BWW Review: ACT Negotiates a Stunningly Solid Piece with OSLO

BWW Review: ACT Negotiates a Stunningly Solid Piece with OSLO
The cast of Oslo at ACT.
Photo credit: Chris Bennion

In 1993 a few Norwegian politicians managed the impossible, to get the Israelis and Palestinians to negotiate a peace. What sounds even more impossible is that they all kept it secret. Now this may not sound like the riveting topic for a three-hour play but what J.T. Rogers' "Oslo", currently playing at ACT, does it to go beyond the facts of the accords and examines the humanity that made the accords possible and that kind of conflict makes for a tense and often times funny piece presented with a stunning ensemble from ACT.

If you're not familiar with the Oslo Accords, they're the result of negotiations over several months between the Israelis and Palestinians to try and come to an agreement over fair borders and recognition in the area and an end to the violence. But when years of open talks had failed, a Norwegian sociologist, Terje Rød-Larsen (Avery Clark), and his diplomat wife, Mona Juul (Christine Marie Brown), managed to establish secret backchannel talks between the Finance Minister for the Palestine Liberation Organization, Ahmed Qurie, and PLO Liaison, Hassan Asfour (Wasim No'mani), with two Israeli Economic Professors, Yair Hirschfeld and Ron Pundak (R. Hamilton Wright and MJ Sieber), who were there on the behest of Israeli Deputy Foreign Minister Yossi Beilin (Mike Dooly) since it would be illegal for an Israeli official to meet with a Palestinian official at that time. Terje and Mona facilitated the talks not by dictating the terms but by allowing the men to relate to each other as humans, having them dine and drink and socialize with each other and to take each small point one by one. Eventually higher up Israeli officials would be brought in, Uri Savir (Brandon O'Neill), the Director General of the Foreign Ministry and Joel Singer (Aaron Blakely), Legal Advisor to the Foreign Ministry.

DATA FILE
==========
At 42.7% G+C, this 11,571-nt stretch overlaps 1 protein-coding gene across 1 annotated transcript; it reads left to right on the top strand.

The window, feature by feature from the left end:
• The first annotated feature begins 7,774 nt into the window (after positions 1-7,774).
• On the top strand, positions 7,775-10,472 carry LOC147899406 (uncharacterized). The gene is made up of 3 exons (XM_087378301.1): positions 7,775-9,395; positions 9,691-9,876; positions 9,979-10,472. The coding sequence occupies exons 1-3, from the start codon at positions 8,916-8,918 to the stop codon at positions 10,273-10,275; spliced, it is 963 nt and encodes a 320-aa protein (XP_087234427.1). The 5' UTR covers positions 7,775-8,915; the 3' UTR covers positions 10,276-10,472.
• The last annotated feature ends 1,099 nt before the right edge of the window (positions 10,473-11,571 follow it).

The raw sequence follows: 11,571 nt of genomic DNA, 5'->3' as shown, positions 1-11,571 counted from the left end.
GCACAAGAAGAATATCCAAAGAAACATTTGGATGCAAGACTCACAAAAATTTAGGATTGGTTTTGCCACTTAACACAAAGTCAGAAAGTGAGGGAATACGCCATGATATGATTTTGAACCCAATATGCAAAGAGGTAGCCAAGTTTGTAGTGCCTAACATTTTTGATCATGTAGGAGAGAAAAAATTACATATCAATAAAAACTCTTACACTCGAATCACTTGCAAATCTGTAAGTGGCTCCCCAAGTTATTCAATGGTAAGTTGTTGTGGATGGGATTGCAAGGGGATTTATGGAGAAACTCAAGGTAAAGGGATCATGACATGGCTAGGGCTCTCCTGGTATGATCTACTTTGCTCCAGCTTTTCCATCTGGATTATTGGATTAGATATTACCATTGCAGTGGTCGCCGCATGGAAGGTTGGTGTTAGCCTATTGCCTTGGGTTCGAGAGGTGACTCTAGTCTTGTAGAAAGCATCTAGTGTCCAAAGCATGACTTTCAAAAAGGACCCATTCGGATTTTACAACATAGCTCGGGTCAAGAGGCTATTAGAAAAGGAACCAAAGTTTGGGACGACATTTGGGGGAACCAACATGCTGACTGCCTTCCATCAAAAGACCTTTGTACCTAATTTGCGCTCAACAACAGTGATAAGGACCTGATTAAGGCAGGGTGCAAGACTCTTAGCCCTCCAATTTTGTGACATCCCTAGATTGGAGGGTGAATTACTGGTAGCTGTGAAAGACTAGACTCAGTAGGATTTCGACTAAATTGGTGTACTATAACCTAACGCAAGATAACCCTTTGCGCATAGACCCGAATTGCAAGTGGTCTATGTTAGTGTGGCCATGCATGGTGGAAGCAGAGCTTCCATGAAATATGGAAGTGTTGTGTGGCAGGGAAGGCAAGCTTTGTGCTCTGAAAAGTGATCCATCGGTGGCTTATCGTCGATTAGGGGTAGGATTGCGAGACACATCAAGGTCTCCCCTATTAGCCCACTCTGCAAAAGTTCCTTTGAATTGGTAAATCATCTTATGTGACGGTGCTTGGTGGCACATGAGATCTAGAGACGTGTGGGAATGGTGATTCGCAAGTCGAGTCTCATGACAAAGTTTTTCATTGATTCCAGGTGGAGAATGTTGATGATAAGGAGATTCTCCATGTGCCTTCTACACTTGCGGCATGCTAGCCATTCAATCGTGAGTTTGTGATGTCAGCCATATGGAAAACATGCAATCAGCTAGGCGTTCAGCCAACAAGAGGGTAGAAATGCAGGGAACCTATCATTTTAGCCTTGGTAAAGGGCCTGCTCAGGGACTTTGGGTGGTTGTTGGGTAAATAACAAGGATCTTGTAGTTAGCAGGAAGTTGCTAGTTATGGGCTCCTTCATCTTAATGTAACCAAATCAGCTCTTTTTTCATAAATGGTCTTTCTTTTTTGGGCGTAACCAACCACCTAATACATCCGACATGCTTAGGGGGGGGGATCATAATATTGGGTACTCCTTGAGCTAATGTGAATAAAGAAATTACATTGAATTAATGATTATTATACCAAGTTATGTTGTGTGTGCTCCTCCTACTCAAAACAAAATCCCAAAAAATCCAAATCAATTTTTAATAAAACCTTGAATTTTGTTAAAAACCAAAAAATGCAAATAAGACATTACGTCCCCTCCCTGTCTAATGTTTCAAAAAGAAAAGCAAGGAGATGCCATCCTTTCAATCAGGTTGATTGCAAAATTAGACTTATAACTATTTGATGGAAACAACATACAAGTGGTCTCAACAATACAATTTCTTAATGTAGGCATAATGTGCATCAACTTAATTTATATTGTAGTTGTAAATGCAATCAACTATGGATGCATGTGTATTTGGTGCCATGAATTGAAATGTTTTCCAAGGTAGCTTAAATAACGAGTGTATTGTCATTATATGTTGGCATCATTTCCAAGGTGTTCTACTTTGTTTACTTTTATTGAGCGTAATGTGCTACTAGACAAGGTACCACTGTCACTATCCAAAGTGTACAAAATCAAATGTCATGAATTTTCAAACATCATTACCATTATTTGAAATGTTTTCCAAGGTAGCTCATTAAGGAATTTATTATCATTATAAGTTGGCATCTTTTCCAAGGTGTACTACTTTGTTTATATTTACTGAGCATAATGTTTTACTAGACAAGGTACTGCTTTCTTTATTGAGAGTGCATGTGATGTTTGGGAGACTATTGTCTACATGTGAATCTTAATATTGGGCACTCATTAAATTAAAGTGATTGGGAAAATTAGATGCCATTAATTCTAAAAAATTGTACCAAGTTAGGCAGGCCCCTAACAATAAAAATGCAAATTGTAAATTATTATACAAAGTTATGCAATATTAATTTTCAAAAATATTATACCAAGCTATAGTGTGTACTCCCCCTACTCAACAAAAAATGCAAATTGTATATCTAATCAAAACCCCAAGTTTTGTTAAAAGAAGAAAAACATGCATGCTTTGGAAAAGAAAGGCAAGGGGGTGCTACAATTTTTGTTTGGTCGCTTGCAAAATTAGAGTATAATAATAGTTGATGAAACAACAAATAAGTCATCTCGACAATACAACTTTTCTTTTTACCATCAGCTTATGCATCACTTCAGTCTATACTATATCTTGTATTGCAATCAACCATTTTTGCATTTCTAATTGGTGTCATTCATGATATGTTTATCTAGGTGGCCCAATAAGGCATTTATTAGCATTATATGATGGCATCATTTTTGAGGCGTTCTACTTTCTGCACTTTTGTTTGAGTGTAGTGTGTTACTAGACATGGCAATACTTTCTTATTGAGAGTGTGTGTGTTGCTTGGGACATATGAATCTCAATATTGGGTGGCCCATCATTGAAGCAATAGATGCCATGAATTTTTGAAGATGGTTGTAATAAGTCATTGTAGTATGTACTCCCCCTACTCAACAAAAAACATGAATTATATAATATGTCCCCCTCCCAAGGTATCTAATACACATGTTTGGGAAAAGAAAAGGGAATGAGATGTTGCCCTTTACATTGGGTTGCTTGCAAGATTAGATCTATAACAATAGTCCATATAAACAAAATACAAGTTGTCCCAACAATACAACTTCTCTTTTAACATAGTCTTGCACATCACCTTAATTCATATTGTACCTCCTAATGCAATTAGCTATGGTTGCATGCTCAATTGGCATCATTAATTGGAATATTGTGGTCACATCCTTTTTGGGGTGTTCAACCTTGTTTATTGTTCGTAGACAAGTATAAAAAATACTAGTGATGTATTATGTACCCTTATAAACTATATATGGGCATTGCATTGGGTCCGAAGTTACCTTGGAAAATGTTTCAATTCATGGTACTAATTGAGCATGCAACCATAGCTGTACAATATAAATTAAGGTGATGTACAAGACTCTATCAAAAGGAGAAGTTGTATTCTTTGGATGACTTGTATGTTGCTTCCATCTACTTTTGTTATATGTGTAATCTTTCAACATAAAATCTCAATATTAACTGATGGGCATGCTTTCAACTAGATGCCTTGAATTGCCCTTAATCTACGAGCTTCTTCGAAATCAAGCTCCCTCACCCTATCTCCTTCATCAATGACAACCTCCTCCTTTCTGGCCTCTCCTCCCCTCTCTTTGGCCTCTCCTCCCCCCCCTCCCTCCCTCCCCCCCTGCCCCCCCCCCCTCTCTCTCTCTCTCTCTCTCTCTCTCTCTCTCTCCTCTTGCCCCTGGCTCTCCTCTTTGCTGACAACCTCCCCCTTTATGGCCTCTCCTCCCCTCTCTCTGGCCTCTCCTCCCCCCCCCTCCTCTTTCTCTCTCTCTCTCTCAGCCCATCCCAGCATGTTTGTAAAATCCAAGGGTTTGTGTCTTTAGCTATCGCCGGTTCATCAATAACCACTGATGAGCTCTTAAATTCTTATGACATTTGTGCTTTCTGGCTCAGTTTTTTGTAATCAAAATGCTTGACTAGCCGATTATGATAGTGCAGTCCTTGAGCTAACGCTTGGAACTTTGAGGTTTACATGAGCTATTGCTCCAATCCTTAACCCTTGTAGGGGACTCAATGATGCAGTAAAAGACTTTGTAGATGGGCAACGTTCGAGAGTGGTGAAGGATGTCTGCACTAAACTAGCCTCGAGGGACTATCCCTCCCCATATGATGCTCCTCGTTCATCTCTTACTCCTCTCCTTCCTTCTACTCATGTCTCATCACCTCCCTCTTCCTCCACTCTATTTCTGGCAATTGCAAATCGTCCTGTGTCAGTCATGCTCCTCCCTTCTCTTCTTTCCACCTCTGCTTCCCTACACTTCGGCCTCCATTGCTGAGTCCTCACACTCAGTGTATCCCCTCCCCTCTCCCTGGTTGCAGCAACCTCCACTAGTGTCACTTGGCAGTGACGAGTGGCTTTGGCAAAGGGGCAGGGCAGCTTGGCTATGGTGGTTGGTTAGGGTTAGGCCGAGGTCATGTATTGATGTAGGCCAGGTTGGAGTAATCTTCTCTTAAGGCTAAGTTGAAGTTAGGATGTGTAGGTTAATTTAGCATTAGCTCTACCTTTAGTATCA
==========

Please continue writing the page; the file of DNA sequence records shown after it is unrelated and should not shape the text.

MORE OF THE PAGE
What this amazing cast under the direction of John Langs and Rogers does such a brilliant job of looking at is where the region might be if these Norwegian diplomats had never stepped in. A region that most people had written off as unrepairable, and yes, there's still turmoil there but the progress that was made there still stands and gives us hope for the future.

Langs has allowed for a very open and free playing space for the actors in the sparse set by L.B. Morse that's just a few chairs and some fantastic projections. But that's all that's needed to set the tone perfectly for this battle of wills. And the entire ensemble (Christine Marie Brown, Avery Clark, Aaron Blakely, Mike Dooly, Elena Joyner, Darragh Kennan, Martyn G. Krouse, Wasim No'mani, Brandon O'Neill, Victor Pappas, MJ Sieber, Jeff Spaulding, Kate Witt, and R. Hamilton Wright)

is sublime, each one completely present and right in the game with everyone else on stage making for a tight back and forth with the fate of an entire people hanging in the balance. From Brown's centered narration to Clark's unwavering optimism to Pappas' desperate hope for them to succeed to O'Neill's swaggering bravado, and more, each of them creates such individual and rich characters and each take such a full journey within the play.

It's no small wonder this was the darling of Broadway in 2017 winning the Tony Award for Best Play with such a vibrant and engaging tale. And so, with my three-letter rating system, I give ACT's production of "Oslo" a captivated YAY. It actually gives us hope for the future. We just need to find each other's humanity, and a good plate of waffles.

"Oslo" performs at ACT through November 11th. For tickets or information contact the ACT box office at 206-292-7676 or visit them online at www.acttheatre.org.

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From This Author Jay Irwin

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